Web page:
7 days solo in northern Quebec

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Jun 12, 2012
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Appleton, Maine
I returned a few days ago from a week long solo canoe trip in northern Quebec. The area I paddled is controlled by the local Cree First Nations and from what I could gather they have set aside these two lakes for canoe tripping. The Cree organization goes by the name NIBIISCHII, the contact person is Amélie Lapointe alapointe@nibiischii.com (819) 460-3323. Everyone I talked to spoke French and sometimes communication in English was an issue. I asked about other routes and when the conversation started going south I just left well enough alone and headed to my put in.
The two lakes are located about 100 miles north of the town of Chibougamau, PQ on the Rt. du Nord. The last 20 miles of the road in requires a vehicle with some clearance, nothing serious but I wouldn't take a loaded Prius in there.

Two maps I was sent. I will post some more information/requirements at the end of this report.
NIIBIISII map.jpg


NIB map 2.jpg

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The put at Lac Robineau is located at a small hamlet of Cree cabins. No one was there but it was tidy and looked like a nice place for those folks to gather. I slept right there at the put in that evening, I had been on the road since 2 am the night before (680 miles due north from my home in costal mid Maine), sleep came easy.
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A few shots of the Cree village

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Well, my first two days of the trip where pleasant, calm winds, clouds/sun, very nice. Lac Robineau is about 7-8 miles long, then a small river of about equal lenght leads to the much larger Lac Canotaicane. There are 2 portages on this river, both pretty easy. I chose to line my canoe down the first set of rapids, about 350 meters, then carried around a nice falls for the second.

The trees up there seem to thin out in spots, really pretty. Unfortunatley, the bush grows right down to the water, no rocky outcrops like in Ontario so I was soon to find out that campsites where limited to the beautiful and abundant sand beach's.
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My fist campsite.

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It was kind of sketchy, right there at waters edge.


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BTW, don't knock those crocks. I hated them when my wife brought them home but I'm a believer now. Not so great in sand, but I like them for around camp. My boots where soaked from lining the canoe down the rapids,
Just down the lake I found this nice beach the next morning. Who knew?
I don't carry any electronics other than a new to me SPOT X. I made some maps off the internet and tried to hi-lite the beaches on them with satellite pics from Google Earth. I guess I wasn't always accurate. I liked the SPOT X, sent a nice message to my wife every night, she usually responded with UGH! or "sunny here".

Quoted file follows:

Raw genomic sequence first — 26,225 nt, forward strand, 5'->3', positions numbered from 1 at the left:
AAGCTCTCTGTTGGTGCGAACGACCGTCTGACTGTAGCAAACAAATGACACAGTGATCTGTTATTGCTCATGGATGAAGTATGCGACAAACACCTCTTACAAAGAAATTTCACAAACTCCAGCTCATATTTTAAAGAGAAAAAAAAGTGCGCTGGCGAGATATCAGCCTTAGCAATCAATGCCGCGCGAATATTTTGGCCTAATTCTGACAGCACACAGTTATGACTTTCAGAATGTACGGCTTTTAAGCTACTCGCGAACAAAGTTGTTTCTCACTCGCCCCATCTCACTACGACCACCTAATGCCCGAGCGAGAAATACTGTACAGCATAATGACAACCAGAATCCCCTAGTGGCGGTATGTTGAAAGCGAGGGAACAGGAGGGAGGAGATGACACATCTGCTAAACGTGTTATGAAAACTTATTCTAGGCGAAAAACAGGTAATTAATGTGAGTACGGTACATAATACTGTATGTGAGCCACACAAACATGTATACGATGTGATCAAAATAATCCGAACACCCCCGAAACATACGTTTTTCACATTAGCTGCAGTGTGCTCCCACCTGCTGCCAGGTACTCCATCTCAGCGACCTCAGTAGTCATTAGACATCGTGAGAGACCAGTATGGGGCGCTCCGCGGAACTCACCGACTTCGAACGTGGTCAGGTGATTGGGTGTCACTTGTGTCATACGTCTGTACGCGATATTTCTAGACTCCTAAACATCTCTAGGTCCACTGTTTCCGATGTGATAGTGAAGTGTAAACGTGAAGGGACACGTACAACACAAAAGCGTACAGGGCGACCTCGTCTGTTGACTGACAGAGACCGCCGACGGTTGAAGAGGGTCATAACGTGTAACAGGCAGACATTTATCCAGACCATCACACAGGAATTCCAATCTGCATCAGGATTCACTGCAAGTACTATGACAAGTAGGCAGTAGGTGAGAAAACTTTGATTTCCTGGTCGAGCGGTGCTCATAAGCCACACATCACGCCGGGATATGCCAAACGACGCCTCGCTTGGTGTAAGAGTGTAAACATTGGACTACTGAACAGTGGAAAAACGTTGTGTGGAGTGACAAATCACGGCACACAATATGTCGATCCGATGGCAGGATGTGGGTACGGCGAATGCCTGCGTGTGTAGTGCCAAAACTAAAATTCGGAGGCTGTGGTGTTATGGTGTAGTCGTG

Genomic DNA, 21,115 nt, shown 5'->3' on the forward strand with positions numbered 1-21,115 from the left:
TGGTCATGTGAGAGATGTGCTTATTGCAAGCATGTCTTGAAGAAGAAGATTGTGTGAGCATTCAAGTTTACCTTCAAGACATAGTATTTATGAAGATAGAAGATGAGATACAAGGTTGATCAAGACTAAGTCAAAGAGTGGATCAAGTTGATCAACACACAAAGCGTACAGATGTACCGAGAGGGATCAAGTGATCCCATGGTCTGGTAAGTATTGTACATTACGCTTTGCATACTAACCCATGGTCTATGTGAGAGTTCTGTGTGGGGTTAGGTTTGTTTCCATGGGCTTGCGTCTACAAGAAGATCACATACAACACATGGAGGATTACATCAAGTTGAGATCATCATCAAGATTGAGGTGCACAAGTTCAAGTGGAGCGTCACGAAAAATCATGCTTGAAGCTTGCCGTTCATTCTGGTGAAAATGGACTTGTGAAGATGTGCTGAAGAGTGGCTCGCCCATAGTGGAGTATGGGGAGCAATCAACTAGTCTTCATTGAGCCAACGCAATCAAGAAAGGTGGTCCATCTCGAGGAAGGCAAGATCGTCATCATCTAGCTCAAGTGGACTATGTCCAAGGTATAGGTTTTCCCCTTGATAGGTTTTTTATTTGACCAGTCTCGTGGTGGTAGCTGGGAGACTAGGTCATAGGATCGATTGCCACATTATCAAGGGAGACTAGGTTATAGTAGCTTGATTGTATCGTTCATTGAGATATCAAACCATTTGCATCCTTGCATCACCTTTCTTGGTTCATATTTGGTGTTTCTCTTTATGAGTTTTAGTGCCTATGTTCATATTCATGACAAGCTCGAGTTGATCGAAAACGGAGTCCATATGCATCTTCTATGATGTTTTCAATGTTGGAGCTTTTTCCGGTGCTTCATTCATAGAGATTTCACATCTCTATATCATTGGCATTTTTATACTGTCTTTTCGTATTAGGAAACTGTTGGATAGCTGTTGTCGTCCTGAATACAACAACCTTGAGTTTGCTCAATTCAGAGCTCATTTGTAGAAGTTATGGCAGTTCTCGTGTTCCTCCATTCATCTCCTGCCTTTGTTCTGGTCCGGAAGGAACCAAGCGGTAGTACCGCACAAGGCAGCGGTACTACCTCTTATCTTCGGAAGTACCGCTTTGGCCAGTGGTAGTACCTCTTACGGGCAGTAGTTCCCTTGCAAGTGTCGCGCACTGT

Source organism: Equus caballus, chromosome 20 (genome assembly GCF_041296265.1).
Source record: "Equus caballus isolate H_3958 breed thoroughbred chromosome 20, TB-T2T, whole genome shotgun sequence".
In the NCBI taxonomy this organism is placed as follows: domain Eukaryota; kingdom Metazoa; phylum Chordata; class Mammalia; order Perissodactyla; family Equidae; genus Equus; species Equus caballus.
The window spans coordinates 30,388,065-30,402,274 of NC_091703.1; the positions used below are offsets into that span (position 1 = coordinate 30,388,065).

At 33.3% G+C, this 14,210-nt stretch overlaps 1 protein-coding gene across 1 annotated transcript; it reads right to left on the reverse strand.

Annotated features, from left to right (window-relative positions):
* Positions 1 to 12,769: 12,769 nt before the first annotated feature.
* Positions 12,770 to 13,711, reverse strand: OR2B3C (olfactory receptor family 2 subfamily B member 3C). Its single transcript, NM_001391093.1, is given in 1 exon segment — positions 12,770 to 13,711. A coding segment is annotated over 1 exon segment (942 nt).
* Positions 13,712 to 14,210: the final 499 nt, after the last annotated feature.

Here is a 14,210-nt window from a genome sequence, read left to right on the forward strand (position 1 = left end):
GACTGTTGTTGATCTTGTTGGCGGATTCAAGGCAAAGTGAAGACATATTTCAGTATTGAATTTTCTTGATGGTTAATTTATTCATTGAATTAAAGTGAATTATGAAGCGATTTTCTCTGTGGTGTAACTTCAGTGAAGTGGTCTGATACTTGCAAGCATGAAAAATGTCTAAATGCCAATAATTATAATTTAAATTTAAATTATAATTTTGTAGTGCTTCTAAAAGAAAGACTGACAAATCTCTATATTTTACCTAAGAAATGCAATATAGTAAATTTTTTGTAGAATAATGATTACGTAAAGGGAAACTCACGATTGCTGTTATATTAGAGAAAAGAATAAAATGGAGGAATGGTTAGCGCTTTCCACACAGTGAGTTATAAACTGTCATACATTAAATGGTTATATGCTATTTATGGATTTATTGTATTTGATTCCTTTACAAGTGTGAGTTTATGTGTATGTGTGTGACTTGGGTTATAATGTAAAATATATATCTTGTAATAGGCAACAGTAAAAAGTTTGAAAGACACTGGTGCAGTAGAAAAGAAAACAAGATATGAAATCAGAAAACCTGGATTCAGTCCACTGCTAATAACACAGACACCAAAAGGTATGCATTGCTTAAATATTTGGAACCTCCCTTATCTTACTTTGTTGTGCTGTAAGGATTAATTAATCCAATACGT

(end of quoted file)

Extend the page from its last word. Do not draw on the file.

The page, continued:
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Sunday the rain started coming in, I paddled on with a nice little tail wind.

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I had removed the rear seat in my "tandem" Chum before the trip. One of those "overthinking moments" during my pre trip plans. You know, save weight, more room. Totally unnecessary, plus I just like of the look of that canoe the way the Chestnut factory sent it out the door 70 years ago.

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Sunday, my second day, the weather seemed to be changing and I really wondered if this campsite I chose for the 3rd night was going to be an issue. 3 things I learned about camping on a beach, 1. tent pegs don't hold. B. Your out in the wind, no shelter. 3. Hard to set up a tarp. and D. sand gets into everything. (little Home Alone humor)


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Well, a storm came in after dark and the wind/rain was like nothing I can ever remember experiencing in a tent. The tent held up till dawn but gave out when things got really out of hand. I managed to crawl out and save the poles from getting bent.
The next morning, in spite of the rough conditions I packed up and worked my way down the lake to a sheltered cove.

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My friend calls this one "Dressed for Summer in Canada"

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I call this one "worried look", paddling down that shoreline with the chance of being blown out into that big lake was a real concern of mine.

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To be continued.
 

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Joined
Feb 1, 2013
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It was kind of sketchy, right there at waters edge.
Lol, that made me laugh. I hate beach camping, sand gets everywhere, like you say, every crevice, including the one's on your body. Looks like interesting country though, and nice to read a trip report again!